Multiple palindrome primes (PRPUs) with the same
sum over all integers, same number of digits and the
smallest number of non zero integers (4).
Palprimes involving one or two non zero integers of the form p0I0p or
p0I0q0I0p cannot possess multiple primes with the same number of
integers and the same sum over all integers with the possible exception
of 10^k + 1 where 11 and 101 are the only primes found so far. The simplest
example of palprimes with these properties are numbers of the form
N(p,q,k,m) = p.10^{(2k)} + q.10^{(k+m)} + q.10^{(km)} + p
where m can take on all values from m = 1 to m = k – 1. This palindrome
number has the properties that its total number of digits is 2k+1 and the
sum over all digits is 2(p+q).
For numbers of this type the largest has the largest value of k. If two or
more numbers have the same value of k the largest number is the one with
the largest value of p. If numbers have the same value of both k and p the
size is determined by the largest value of m. In case all three constants are
the same the final size arbiter is the size of q.
In order to be prime N must have an odd number of digits, which it does, p
cannot be an even integer or 5, p + q cannot be divisible by 3, and p cannot
be equal to q. Earlier work suggests that p = q = 1 palindrome numbers
cannot be prime. This leaves 22 possible values of combinations of p and q
for the production of palprimes as shown in Table 1 where primes with fixed
p, q, and k with the largest values of k < 1501 and the most number of mUs
are given. Also given in Table 1 are the total number of primes found in a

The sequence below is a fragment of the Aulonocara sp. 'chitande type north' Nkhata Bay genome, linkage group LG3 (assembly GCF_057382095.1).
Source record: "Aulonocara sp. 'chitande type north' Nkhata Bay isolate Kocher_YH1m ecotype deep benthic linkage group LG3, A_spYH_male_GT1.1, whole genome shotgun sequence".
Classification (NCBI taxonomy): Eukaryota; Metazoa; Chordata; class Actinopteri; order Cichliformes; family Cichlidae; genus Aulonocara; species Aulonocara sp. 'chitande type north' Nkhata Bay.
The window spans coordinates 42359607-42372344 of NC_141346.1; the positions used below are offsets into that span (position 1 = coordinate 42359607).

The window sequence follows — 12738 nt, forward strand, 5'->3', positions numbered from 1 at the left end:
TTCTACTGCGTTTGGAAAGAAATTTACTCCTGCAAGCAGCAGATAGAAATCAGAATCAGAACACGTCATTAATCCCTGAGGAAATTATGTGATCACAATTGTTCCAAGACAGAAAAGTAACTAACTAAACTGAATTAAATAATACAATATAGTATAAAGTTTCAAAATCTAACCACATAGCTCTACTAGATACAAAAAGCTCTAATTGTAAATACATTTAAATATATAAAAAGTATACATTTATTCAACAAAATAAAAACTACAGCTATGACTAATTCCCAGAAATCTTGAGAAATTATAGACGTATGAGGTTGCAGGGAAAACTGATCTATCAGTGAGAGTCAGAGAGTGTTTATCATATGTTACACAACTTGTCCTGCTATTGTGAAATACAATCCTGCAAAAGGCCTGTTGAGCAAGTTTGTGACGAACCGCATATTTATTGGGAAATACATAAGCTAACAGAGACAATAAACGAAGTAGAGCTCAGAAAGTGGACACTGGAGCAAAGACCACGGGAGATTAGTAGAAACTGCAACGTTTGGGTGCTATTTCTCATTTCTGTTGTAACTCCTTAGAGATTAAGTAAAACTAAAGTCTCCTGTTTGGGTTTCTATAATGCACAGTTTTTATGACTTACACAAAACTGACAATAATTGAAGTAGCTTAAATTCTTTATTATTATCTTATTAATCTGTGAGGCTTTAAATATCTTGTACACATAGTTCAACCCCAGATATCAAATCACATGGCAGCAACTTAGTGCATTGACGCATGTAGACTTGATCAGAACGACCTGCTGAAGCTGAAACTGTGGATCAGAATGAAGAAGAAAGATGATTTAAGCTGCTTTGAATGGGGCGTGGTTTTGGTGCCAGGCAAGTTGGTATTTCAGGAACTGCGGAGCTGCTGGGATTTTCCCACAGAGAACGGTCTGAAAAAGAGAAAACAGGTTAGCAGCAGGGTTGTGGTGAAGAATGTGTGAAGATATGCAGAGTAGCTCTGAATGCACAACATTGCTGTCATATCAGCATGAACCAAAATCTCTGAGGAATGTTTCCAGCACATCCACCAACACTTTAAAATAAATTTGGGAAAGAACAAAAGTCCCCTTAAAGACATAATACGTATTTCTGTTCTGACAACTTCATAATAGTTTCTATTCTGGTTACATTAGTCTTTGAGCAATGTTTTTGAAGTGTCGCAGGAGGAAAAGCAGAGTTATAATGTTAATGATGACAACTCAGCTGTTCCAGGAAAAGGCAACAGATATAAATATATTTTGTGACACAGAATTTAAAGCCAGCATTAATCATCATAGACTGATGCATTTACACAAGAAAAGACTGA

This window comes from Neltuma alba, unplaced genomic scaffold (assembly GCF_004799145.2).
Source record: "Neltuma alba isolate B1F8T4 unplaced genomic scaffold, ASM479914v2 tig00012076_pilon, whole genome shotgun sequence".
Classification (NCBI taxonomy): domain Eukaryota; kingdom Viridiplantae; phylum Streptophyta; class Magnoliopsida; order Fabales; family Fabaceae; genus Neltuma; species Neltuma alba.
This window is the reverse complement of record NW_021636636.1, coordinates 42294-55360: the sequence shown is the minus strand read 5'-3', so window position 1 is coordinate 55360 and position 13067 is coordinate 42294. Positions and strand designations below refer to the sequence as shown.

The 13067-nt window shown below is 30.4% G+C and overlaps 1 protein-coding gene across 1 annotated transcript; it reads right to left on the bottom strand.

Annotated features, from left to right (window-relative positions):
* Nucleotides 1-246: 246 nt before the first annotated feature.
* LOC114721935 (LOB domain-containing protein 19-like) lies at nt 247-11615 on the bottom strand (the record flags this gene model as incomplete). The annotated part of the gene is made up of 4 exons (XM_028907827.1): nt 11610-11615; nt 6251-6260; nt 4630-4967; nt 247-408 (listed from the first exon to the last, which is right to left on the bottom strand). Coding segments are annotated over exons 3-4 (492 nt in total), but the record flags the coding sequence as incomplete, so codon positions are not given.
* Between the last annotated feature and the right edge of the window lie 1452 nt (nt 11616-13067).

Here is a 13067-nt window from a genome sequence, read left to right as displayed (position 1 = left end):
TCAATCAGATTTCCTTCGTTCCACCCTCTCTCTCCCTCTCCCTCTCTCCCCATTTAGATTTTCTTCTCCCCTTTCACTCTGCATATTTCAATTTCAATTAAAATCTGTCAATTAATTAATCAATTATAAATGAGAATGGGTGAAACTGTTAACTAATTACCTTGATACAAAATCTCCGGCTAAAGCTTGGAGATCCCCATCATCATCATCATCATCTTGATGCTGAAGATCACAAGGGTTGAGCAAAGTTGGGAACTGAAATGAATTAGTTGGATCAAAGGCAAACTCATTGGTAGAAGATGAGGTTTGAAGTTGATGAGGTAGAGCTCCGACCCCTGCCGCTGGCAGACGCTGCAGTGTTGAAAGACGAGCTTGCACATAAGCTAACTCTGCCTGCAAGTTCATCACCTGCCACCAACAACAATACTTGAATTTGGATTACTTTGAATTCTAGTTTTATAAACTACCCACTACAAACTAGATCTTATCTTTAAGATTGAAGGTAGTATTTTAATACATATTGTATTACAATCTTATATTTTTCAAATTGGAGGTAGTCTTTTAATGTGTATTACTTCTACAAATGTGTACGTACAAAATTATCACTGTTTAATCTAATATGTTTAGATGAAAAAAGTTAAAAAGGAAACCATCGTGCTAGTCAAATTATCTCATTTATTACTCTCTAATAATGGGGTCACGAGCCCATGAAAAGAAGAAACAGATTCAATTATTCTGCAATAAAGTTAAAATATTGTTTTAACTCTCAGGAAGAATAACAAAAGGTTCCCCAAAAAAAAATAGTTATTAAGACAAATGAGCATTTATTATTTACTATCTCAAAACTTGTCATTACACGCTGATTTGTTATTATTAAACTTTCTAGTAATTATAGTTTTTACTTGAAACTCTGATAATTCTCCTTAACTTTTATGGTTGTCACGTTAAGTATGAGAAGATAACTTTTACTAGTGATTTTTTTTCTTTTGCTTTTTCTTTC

search from k = 2 to 751 and a search from k = 752 to 1501 (3003 digits).
The total number of primes found for fixed values of p and q and a
particular range of k values is roughly constant (about 10% standard
deviation) as shown in Table 2. If the number of primes found is A for a
search over a range of k values dk where the average k value for the
range is k(ave) then the prime density, D, can be shown to be
D = A/{dk [ k(ave)+0.5]}
Hence the prime density falls off linearly with the average value of k for a
series of searches of constant width dk.
It is possible to have multiple primes with the same total number of digits
and sum over all digits. This corresponds to fixed values of p, q, and k and
a prime search over values of m from 1 to k1. There are 8 different sets of
combinations of p and q as shown in Table 3. A second property of possible interest
is to fix the sum of p + q and value of k and look for the primes N(p,q,k,m) and
N(q,p,k,m) with the same value of m. Note that in the previous case p and q are not
always the same pair of integers. These two primes are identical in all respects
except that p and q in one prime becomes q and p in the other prime. Of course the
larger of the two primes is the one with the larger value of p. Table 4 shows the
possible five groups for k < 1501 where the sum of p and q is the same.
Table 1: Largest palprimes with k < 1501 with the largest number
of m values and the same values of k, p, and q.
Number of palprimes between k = 2 and 751 and between 752 and 1501
are displayed in the last two columns.
case  p  q  k  m  # of primes k = 2751  # of primes k= 7521501 
1  1  3  1154  119,132,223,775,827,1087  507  509